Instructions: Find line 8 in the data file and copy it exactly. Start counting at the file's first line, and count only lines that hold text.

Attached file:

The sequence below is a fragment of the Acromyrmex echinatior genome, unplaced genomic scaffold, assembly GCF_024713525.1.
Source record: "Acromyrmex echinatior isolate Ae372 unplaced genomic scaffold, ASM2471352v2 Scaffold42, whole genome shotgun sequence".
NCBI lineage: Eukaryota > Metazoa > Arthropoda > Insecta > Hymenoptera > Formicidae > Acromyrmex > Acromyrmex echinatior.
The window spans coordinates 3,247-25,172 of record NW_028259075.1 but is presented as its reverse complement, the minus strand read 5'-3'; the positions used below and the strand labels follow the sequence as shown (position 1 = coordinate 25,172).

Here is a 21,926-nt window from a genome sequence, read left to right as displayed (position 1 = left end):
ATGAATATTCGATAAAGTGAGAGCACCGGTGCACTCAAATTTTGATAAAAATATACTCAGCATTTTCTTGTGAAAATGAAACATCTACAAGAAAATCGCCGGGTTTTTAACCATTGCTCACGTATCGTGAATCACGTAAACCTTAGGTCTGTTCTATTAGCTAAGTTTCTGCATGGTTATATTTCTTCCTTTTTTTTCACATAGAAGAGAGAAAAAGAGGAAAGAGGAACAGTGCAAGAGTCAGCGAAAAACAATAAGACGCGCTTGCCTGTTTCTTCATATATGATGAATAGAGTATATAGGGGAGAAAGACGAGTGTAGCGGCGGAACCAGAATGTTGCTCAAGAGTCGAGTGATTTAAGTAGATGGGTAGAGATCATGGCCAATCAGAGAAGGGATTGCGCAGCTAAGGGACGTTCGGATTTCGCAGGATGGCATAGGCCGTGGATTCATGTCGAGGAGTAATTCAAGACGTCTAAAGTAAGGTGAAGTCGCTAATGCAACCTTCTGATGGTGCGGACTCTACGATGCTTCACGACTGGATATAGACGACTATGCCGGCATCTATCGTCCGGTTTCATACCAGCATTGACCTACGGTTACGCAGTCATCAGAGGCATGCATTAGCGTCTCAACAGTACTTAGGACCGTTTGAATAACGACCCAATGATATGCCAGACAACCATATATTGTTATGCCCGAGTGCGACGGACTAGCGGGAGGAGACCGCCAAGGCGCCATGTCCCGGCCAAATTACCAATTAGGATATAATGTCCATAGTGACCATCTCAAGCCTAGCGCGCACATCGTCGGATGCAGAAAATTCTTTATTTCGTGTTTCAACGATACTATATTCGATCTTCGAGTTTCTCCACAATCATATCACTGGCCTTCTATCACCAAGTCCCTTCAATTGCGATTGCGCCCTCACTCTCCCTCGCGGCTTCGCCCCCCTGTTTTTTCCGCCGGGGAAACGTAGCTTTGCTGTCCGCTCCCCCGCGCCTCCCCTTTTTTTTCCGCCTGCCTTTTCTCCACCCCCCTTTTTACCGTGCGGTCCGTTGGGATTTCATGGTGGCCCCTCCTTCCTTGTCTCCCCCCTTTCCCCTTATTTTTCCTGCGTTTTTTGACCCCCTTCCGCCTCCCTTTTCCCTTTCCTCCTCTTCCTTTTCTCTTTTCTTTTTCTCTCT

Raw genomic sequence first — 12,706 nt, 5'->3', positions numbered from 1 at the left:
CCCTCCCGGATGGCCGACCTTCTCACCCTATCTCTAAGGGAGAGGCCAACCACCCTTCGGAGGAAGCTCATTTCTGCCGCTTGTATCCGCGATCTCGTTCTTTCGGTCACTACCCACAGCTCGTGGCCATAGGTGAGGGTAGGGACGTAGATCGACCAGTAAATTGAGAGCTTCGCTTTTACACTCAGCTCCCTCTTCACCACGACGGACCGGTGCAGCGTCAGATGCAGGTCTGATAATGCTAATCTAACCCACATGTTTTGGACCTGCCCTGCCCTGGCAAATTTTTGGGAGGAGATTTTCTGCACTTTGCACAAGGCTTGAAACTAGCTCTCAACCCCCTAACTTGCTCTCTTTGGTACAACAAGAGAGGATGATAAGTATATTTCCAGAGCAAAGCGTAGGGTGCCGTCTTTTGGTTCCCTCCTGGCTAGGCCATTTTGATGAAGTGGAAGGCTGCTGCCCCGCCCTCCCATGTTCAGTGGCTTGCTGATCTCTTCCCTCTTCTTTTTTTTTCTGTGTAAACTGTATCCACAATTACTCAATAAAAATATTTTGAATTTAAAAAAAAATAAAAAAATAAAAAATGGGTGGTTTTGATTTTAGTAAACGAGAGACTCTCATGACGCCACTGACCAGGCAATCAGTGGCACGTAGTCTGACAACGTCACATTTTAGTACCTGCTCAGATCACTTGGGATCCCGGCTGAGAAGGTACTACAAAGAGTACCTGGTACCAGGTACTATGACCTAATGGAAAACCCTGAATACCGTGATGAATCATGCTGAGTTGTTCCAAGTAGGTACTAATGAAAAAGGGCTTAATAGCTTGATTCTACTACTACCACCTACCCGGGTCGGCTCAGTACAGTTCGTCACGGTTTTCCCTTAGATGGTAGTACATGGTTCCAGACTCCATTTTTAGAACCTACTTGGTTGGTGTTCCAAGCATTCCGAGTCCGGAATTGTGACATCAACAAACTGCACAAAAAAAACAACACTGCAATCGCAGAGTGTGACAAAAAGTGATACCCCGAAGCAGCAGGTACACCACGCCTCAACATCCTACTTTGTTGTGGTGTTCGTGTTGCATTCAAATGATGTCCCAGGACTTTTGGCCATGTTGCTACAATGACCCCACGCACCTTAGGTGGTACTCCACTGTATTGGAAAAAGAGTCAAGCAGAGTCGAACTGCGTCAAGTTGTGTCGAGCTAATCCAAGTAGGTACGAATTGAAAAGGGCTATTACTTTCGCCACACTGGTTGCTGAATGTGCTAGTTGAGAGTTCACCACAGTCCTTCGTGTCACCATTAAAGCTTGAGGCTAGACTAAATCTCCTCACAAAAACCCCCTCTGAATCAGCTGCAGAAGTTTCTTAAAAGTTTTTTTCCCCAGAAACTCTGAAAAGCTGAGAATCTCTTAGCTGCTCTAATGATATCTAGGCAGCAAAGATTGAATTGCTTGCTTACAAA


CCCTCCCGGATGGCCGACCTTCTCACCCTATCTCTAAGGGAGAGGCCAACCACCCTTCGGAGGAAGCTCATTTCTGCCGCTTGTATCCGCGATCTCGTTCTTTCGGTCACTACCCACAGCTCGTGGCCATAGGTGAGGGTAGGGACGTAGATCGACCAGTAAATTGAGAGCTTCGCTTTTACACTCAGCTCCCTCTTCACCACGACGGACCGGTGCAGCGTCAGATGCAGGTCTGATAATGCTAATCTAACCCACATGTTTTGGACCTGCCCTGCCCTGGCAAATTTTTGGGAGGAGATTTTCTGCACTTTGCACAAGGCTTGAAACTAGCTCTCAACCCCCTAACTTGCTCTCTTTGGTACAACAAGAGAGGATGATAAGTATATTTCCAGAGCAAAGCGTAGGGTGCCGTCTTTTGGTTCCCTCCTGGCTAGGCCATTTTGATGAAGTGGAAGGCTGCTGCCCCGCCCTCCCATGTTCAGTGGCTTGCTGATCTCTTCCCTCTTCTTTTTTTTTCTGTGTAAACTGTATCCACAATTACTCAATAAAAATATTTTGAATTTAAAAAAAAATAAAAAAATAAAAAATGGGTGGTTTTGATTTTAGTAAACGAGAGACTCTCATGACGCCACTGACCAGGCAATCAGTGGCACGTAGTCTGACAACGTCACATTTTAGTACCTGCTCAGATCACTTGGGATCCCGGCTGAGAAGGTACTACAAAGAGTACCTGGTACCAGGTACTATGACCTAATGGAAAACCCTGAATACCGTGATGAATCATGCTGAGTTGTTCCAAGTAGGTACTAATGAAAAAGGGCTTAATAGCTTGATTCTACTACTACCACCTACCCGGGTCGGCTCAGTACAGTTCGTCACGGTTTTCCCTTAGATGGTAGTACATGGTTCCAGACTCCATTTTTAGAACCTACTTGGTTGGTGTTCCAAGCATTCCGAGTCCGGAATTGTGACATCAACAAACTGCACAAAAAAAACAACACTGCAATCGCAGAGTGTGACAAAAAGTGATACCCCGAAGCAGCAGGTACACCACGCCTCAACATCCTACTTTGTTGTGGTGTTCGTGTTGCATTCAAATGATGTCCCAGGACTTTTGGCCATGTTGCTACAATGACCCCACGCACCTTAGGTGGTACTCCACTGTATTGGAAAAAGAGTCAAGCAGAGTCGAACTGCGTCAAGTTGTGTCGAGCTAATCCAAGTAGGTACGAATTGAAAAGGGCTATTACTTTCGCCACACTGGTTGCTGAATGTGCTAGTTGAGAGTTCACCACAGTCCTTCGTGTCACCATTAAAGCTTGAGGCTAGACTAAATCTCCTCACAAAAACCCCCTCTGAATCAGCTGCAGAAGTTTCTTAAAAGTTTTTTTCCCCAGAAACTCTGAAAAGCTGAGAATCTCTTAGCTGCTCTAATGATATCTAGGCAGCAAAGATTGAATTGCTTGCTTACAAA